That Jack Benny Program broadcast I mentioned a few paragraphs up is available for purchase on the Radio Spirits collection The Fabulous ‘50s, as are several other Benny sets featuring today’s birthday celebrant: Be Our Guest, Days of Our Lives, The Fabulous ‘40s, Jack Benny & Friends, and Tough Luck! In addition, you’ll find plenty of Herb on compilations of The Life of Riley (Blue Collar Blues, Lovable Lug), The Six-Shooter (Gray Steel, Special Edition), and Yours Truly, Johnny Dollar (Expense Account Submitted, Fabulous Freelance, Fatal Matters, Wayward Matters). Rounding out our Vigran CD compendiums are The Adventures of Philip Marlowe, The Adventures of the Saint: The Saint is Heard, Broadway’s My Beat: The Loneliest Mile, Christmas on the Air, Damon Runyon: Here is Broadway, Dark Venture, Dragnet: Get ‘Em, Family Theatre: Every Home, Father Knows Best: Maple Street, Fibber McGee & Molly: Selling Kisses, Fort Laramie: Volume Two, The Halls of Ivy: School Days, Have Gun – Will Travel: Dressed to Kill, Jeff Regan, Investigator: Stand By For Mystery, The New Adventures of Nero Wolfe: Parties for Death, The Phil Harris-Alice Faye Show: Reminiscing, and Somebody Knows.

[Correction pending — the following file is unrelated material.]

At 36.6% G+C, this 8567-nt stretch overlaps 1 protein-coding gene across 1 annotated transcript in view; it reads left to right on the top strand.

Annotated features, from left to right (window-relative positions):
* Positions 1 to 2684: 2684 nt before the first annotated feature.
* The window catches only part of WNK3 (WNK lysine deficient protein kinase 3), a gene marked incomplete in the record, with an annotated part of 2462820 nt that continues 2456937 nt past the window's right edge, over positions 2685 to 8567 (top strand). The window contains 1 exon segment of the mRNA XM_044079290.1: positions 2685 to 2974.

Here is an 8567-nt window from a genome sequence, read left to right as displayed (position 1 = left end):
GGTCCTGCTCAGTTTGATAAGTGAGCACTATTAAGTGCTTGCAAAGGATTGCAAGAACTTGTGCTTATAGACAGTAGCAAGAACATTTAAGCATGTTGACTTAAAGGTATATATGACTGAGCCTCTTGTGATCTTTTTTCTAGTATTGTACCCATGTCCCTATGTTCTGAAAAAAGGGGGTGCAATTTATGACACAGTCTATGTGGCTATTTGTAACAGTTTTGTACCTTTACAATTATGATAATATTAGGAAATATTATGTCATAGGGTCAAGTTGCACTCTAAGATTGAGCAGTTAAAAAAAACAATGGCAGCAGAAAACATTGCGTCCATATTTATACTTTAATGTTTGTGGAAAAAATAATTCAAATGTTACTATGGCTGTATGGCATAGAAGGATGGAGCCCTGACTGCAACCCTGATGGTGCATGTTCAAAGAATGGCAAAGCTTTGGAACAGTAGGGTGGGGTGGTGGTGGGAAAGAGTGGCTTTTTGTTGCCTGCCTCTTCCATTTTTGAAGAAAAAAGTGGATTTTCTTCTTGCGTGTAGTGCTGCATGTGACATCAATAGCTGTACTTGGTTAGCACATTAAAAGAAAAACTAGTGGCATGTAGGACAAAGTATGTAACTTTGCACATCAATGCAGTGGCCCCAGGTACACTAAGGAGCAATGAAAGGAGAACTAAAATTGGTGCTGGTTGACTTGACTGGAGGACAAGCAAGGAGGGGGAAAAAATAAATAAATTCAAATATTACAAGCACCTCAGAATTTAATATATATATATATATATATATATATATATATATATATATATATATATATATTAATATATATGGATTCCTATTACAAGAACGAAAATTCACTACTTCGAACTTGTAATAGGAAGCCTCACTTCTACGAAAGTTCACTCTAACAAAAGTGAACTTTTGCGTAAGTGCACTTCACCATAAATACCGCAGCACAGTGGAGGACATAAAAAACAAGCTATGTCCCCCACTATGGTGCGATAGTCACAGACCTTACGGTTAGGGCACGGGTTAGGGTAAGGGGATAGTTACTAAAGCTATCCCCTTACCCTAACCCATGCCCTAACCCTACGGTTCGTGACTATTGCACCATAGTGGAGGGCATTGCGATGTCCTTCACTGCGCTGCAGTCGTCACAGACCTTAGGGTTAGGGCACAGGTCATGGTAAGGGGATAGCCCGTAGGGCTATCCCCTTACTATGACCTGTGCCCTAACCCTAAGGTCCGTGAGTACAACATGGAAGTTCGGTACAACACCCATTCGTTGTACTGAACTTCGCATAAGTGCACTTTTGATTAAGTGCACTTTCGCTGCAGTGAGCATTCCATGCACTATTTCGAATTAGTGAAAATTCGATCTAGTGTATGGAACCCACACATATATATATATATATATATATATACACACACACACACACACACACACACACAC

You thought I was kidding about Herb Vigran being a busy man in the aural medium, didn’t you? Well, in Radio Spirits’ digital downloads store there’s plenty more of Herb with Barrie Craig: Confidential Investigator, Broadway’s My Beat: Great White Way, Family Theatre, The Halls of Ivy, Happy Halloween, Let George Do It (Cry Uncle, Enter Mr. Valentine), The Phil Harris-Alice Faye Show (Family Values, Hotel Harris), Rocky Fortune, and Yours Truly, Johnny Dollar: Phantom Chases. If your cart isn’t too full, see if you can make some room for more Jack Benny—International, No Place Like Home, Oh, Rochester!, On the Town, and Picture Parodies. Happy birthday, Herb!